Step Three: Is it convenient? This may be the most important question. If it is not something I can access fairly easily than I am less likely to utilize it. Unless, again, it happens to be one of my favorite uptown places. For example today I saw a deal for 10 Boot camp Classes for $35. This is only $3.50 a class, however, it turned out to be in Brooklyn. So even if I decided I could make the hike out there 10 times (I wouldn’t), I would be paying an extra $4.50 for each metrocard trip, $45 extra, that’s more than the deal!
Step Four: Am I sure I am going to like and use this?
Tying in step 1 and 3, I reflect on whether I am going to use it. I think the bottom line is if your sure you’ll use it and it’s something your excited about, it’s worth it.
The same goes for tiny local places I have never heard of, I generally want to know what the place is all about before I decide to invest money upfront. I am not saying don’t support the little guys, I love Liquiteria, just do some research first. Yelp reviews rock.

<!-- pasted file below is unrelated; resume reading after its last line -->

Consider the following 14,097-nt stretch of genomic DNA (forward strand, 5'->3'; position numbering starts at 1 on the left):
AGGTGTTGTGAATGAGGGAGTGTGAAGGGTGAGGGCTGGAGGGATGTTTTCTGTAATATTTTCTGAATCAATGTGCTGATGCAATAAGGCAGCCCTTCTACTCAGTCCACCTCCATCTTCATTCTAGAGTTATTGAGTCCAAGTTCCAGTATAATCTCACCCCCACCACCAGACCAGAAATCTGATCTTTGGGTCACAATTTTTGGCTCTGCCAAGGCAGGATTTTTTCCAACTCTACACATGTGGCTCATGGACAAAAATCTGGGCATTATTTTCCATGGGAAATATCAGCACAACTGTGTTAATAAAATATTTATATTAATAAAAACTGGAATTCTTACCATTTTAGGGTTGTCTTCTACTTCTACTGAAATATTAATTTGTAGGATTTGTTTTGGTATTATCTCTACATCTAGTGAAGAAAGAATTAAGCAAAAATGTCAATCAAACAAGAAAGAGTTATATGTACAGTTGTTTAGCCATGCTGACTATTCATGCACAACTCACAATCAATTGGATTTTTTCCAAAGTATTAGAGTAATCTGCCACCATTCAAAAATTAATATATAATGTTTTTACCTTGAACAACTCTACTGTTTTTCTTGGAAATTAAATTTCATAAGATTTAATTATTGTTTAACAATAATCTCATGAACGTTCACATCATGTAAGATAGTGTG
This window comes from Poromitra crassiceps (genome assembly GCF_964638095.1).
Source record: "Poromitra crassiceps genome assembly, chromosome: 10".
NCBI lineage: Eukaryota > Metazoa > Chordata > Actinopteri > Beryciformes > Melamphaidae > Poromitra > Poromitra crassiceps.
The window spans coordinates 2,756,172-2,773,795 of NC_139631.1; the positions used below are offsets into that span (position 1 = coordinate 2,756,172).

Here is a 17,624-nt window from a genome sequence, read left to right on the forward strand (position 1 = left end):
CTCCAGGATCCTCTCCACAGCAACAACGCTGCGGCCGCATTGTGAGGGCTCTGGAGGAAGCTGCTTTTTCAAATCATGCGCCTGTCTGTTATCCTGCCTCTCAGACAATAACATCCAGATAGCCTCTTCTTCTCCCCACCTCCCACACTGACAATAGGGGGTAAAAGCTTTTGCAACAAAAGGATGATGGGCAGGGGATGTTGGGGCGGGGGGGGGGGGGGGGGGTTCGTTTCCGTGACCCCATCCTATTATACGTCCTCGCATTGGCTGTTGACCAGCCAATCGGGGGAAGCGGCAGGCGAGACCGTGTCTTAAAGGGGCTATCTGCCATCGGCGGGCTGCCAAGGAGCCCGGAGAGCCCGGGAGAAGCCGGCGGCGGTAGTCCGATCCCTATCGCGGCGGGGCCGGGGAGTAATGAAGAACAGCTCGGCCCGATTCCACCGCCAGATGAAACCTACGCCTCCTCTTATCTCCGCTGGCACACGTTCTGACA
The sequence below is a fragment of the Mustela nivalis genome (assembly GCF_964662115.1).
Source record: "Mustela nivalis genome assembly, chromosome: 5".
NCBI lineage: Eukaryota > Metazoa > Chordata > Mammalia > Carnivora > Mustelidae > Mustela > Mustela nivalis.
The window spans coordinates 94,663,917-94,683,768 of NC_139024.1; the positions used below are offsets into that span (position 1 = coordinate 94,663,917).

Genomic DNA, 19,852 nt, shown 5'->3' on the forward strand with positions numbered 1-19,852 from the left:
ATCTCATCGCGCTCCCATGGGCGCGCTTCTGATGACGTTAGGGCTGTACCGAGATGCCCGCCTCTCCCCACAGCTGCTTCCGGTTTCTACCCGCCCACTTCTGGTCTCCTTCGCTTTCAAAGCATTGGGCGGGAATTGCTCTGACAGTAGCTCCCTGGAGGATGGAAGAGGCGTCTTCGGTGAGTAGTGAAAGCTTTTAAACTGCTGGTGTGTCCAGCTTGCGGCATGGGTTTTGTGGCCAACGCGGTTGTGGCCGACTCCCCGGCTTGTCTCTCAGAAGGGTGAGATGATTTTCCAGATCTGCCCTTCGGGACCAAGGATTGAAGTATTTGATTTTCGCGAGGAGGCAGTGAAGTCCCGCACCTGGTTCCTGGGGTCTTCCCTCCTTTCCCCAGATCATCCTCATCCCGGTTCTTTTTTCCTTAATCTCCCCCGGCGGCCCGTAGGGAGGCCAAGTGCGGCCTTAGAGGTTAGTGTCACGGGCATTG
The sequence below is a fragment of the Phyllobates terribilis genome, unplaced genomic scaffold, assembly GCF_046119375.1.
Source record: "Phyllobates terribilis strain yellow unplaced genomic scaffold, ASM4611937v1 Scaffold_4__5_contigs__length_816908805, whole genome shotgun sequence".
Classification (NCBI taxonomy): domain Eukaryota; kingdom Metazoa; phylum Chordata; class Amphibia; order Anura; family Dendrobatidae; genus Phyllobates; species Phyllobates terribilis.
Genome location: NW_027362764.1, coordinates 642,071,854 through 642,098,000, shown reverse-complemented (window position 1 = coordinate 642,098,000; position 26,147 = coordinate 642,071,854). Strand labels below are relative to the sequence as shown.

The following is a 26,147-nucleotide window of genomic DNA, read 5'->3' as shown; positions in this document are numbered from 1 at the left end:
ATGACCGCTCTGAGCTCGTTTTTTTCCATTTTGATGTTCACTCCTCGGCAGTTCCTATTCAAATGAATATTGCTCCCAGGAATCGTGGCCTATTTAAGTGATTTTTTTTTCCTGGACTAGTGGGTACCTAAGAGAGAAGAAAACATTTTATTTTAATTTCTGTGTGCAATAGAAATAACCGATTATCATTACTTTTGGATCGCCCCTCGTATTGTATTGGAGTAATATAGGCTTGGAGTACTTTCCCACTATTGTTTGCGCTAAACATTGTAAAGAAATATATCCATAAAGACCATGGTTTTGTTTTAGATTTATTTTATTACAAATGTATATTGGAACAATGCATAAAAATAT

After all that, I have found something that meets my criteria and I am ready to purchase my worthy deal.
Here are my strategies to make sure I use it:
- Purchase with a friend and commit to going together
- Make a date to use it before purchasing
- Put a reminder in my calendar two weeks before it expires.
If you’re still with me, I am interested in hearing your thoughts on savings sites! What are your favorites? Best deal you ever got?
I actually have a lot more to say about saving and investing, but I will leave that for another day.
If you’re still here and want more, I also did short-lived Fit Recessionista series a while back:
Most where deals of the moment, but some are still relevant,
Oh, and my best Fit Deals in NYC